"By delaying this policy, the TSA is taking a solid, common sense step in the direction of safer skies," said Sen. Chuck Schumer (D-N.Y.), who introduced legislation to force TSA to reverse its decision on allowing knives onto airplanes.
"This delay acknowledges that permitting knives on planes is a bad idea; now the TSA should go the rest of the way and end this flawed policy all together," Schumer said. "Anything less than a full reversal will be unsatisfactory for passengers and the hard working flight attendants, pilots, and air marshals who keep our planes safe every day.”
The proposal to change the TSA's rules would have resulted in small knives being allowed onto airplanes for the first time since the Sept. 11, 2001, terrorist attacks.
The agency had argued that making the change would have allowed airport screeners to focus on searching for potential explosive devices instead of looking to catch prohibited small knives.
The TSA's argument swayed few lawmakers, however. They argued that their constituents wanted to keep airplanes free of knives.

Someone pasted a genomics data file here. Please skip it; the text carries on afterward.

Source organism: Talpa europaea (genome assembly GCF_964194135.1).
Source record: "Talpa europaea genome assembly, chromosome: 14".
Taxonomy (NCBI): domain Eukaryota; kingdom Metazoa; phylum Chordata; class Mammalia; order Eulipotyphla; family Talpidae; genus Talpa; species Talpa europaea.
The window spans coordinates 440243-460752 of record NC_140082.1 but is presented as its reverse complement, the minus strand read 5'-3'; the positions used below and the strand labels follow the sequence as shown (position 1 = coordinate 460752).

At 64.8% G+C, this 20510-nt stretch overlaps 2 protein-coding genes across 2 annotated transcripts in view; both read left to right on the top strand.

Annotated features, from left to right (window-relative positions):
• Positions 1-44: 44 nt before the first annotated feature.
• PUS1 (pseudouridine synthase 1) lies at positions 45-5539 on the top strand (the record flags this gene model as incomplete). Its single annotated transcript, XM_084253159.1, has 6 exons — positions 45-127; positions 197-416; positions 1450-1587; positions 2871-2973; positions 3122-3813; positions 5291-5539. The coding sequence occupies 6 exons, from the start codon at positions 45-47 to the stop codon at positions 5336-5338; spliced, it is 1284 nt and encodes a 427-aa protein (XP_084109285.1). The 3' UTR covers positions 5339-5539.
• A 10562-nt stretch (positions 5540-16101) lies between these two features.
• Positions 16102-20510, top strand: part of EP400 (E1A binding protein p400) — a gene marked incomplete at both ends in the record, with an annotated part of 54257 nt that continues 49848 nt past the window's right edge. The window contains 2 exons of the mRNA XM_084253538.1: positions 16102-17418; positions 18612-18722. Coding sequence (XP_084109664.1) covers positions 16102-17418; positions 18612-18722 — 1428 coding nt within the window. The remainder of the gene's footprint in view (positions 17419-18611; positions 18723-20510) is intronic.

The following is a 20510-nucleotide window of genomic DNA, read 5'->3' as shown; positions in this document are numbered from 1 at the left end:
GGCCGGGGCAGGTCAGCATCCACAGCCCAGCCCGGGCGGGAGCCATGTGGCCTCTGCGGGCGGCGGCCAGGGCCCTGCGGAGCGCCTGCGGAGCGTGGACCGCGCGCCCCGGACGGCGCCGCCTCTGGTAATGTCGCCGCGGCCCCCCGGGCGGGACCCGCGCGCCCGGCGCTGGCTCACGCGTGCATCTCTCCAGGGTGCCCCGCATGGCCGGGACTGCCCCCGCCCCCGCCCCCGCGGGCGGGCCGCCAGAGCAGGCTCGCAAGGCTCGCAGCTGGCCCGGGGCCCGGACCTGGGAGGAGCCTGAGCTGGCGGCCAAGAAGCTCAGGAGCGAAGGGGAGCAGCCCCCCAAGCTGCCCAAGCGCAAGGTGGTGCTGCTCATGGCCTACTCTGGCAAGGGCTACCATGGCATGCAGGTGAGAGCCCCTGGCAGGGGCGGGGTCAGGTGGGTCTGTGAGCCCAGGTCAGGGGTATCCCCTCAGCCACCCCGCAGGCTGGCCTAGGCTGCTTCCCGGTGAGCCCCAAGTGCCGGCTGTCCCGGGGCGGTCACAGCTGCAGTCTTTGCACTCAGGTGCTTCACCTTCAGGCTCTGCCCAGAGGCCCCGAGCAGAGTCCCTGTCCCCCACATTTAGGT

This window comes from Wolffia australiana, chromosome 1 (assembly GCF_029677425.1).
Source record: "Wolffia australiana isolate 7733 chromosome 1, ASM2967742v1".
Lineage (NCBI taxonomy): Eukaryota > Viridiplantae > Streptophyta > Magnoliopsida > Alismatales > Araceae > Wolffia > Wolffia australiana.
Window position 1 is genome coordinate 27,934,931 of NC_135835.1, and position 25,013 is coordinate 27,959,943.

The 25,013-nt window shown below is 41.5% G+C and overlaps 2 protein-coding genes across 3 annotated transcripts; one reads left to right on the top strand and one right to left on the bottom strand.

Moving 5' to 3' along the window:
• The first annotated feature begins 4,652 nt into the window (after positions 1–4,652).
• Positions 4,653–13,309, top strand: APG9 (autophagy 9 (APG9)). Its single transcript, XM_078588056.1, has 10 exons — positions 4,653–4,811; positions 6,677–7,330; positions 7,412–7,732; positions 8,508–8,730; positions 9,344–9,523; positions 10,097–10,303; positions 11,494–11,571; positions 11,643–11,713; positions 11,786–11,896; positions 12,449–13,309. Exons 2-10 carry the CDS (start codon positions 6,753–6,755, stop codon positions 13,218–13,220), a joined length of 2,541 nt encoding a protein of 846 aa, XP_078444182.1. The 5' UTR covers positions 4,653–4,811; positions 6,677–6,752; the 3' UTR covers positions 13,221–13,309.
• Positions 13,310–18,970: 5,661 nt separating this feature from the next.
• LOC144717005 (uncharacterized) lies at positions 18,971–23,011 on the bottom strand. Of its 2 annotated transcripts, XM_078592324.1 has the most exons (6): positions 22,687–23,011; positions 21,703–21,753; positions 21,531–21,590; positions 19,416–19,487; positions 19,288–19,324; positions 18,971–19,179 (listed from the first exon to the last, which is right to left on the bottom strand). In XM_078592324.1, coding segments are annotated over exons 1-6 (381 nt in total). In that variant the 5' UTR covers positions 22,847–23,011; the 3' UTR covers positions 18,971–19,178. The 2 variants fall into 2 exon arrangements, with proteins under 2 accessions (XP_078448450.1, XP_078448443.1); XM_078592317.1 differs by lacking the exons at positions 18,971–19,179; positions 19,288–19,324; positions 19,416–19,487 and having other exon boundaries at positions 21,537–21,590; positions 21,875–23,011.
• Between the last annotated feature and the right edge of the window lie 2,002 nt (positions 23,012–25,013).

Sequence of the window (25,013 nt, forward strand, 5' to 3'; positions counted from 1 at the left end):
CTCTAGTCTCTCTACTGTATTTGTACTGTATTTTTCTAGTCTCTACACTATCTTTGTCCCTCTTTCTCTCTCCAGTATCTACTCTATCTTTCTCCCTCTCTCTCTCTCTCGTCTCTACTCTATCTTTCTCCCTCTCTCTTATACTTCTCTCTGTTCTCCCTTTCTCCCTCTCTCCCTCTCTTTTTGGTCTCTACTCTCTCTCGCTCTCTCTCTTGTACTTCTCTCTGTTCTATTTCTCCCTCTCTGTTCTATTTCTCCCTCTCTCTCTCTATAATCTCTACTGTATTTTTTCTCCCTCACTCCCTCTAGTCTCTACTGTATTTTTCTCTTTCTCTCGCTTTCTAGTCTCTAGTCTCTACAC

"The American public clearly saw that it is common sense to keep these potential weapons off our airplanes," Rep. Janice Hahn (D-Calif.) said in a statement. "TSA’s recent decision is a step in the right direction in protecting American security, a priority we all share. I will continue to vigorously put pressure on TSA to keep the current no knives policy in place.”
Rep. Bennie Thompson (D-Miss.) agreed, saying the TSA should use the extra time granted by the delay to listen to stakeholders who vigorously opposed the agency's initial announcement.
"I am pleased that TSA listened to the flying public and the concerns we laid out and decided to delay the implementation of the proposed changes to the prohibited items list," Thompson said. "Now TSA can go through the established process, seek input from stakeholders and consult with the TSO workforce — so we can have a sensible security policy with stakeholder buy-in."
Thompson organized a group of 133 House members to write a letter to TSA Administrator John Pistole calling for him to reverse the decision.